Strava features yes yes yes
Power Meter Compatible yes yes yes
Swimming Features
Pool swim metrics (lengths, distance, pace, stroke count/rate, calories) yes yes yes
Stroke recognition yes yes yes
Pool lap recognition yes yes yes
Swim workouts yes yes yes
Stroke efficiency (SWOLF) yes yes yes
Automatic intervals yes yes yes
Advanced swim (drill, rest timers) yes yes yes
Open-water swim distance yes yes yes
Multisport mode yes yes yes

7 thoughts on “Comparison // Upgrade ? : Garmin 935, Fenix 5, Forerunner 920XT

  1. Thank you – you have just saved me £500 that I can spend on new wheels instead !
    I will for now be sticking with my Garmin 920XT – does everything i need and I can live with the square face 🙂

  2. What about GPS accuracy. I actually gave away my Fenix 3 HR because I was disappointed with GPS accuracy and bought a 735XT instead which I find a lot better. Is the Fenix 5 better GPS performance vice than the Fenix 3 HR and is the 935 even better then the Fenix 5 being made out of plastic?

    • They seem to be working on it 😉

      The Fenix5[S;X] just got a beta package (v2.72) which contains a GPS update file as well.

      As for which will be better, only time will tell. But I suspect plastic beats metal any day.

      They both, most likely, use the same GPS chipset, which incidentally is the same one as in FR630/FR920XT/Fenix3 etc: The MediaTek 3333. But it seems to have an updated DSP (Digital Signal Processor), or it simply is a newer Digital Signal Processing software version…

      Proof from the Fenix beta package file (using tools in linux):

      strings GUPDATE.GCD | grep MT3

      Proof from the FR920XT/Fenix3 etc latest GPS file:

      strings GPSChipsetTypeM5_300.gcd | grep MT3

      • and you are a forensic detective in your day job right 😉 ?
        nice work!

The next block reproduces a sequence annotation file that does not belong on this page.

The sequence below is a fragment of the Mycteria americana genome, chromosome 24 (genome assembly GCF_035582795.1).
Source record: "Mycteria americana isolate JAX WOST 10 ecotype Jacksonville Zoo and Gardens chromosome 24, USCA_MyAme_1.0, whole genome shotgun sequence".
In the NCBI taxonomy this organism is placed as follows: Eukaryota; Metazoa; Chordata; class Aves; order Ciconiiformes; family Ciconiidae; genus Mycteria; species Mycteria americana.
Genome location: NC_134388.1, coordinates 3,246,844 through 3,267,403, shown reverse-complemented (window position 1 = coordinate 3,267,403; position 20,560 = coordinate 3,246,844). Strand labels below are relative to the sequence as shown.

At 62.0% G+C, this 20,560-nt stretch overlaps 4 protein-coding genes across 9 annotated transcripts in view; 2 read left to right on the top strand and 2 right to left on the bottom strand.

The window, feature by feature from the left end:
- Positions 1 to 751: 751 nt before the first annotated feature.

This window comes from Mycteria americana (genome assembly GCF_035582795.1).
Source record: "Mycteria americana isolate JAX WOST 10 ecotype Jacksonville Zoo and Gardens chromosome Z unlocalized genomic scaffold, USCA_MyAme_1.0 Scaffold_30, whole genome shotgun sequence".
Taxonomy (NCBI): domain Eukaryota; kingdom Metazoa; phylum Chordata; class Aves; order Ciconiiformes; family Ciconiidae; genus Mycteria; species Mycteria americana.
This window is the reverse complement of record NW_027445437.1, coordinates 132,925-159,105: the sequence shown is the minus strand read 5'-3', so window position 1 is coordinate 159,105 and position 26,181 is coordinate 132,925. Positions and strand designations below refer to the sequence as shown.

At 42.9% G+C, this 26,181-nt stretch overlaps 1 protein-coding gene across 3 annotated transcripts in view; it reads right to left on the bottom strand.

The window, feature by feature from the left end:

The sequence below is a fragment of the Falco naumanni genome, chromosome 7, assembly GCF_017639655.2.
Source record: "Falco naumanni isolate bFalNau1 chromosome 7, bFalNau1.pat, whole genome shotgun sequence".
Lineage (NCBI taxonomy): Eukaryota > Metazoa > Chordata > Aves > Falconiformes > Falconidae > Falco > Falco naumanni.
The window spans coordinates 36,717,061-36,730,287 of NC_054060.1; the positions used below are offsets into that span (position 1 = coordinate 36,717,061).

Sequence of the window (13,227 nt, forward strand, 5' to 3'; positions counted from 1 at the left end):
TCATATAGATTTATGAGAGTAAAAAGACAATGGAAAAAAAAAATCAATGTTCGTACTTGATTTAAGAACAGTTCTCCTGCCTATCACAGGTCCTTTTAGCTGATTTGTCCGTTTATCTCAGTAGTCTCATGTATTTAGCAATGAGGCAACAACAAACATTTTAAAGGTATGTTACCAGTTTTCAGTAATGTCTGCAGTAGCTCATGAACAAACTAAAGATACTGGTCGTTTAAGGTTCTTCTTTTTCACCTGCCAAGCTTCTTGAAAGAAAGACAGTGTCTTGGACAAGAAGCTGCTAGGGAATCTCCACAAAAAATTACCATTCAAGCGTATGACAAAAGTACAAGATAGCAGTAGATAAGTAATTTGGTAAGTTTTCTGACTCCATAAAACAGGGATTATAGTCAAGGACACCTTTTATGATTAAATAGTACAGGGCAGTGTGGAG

it’s not simply the quality of the chip that counts. although that is obviously important. I know someone at tomtom who has given me the lowdown on gps accuracy (well some of it). there are far more accurate chips out there but they are too expensive. then there are issues with the physical position of the antennae and quality of that. then there are issues of electrical shielding. then there are issue of the algorithms (eg how do you handle a swinging arm). and that’s just an overview. not sure about metal vs plastic but intuitively plastic would seem better

  3. Just over the weekend I had a chance to try out the new 935, and there is another “little” thing that we might be missing (I mean those that had not had a chance to touch and feel the watch).
    I have a 920XT and although it looks ugly (my personal opinion) it is a very robust and well made device – even the wrist strap is sold. I can used/wear it (and I do it very often in cold weather) over the shirt or even a jacket. The wrist strap is wide, solid and hold the watch while running, etc. well on hand without moving.
    The new 935 wrist strap is out of stretchy rubber, feels not very solid, like it will have problems keeping the watch in place on hand, and it is quite narrow (very narrow). For me this is really a KO criterion for the watch – not to mention lack of “adding value” to my training/racing over 920XT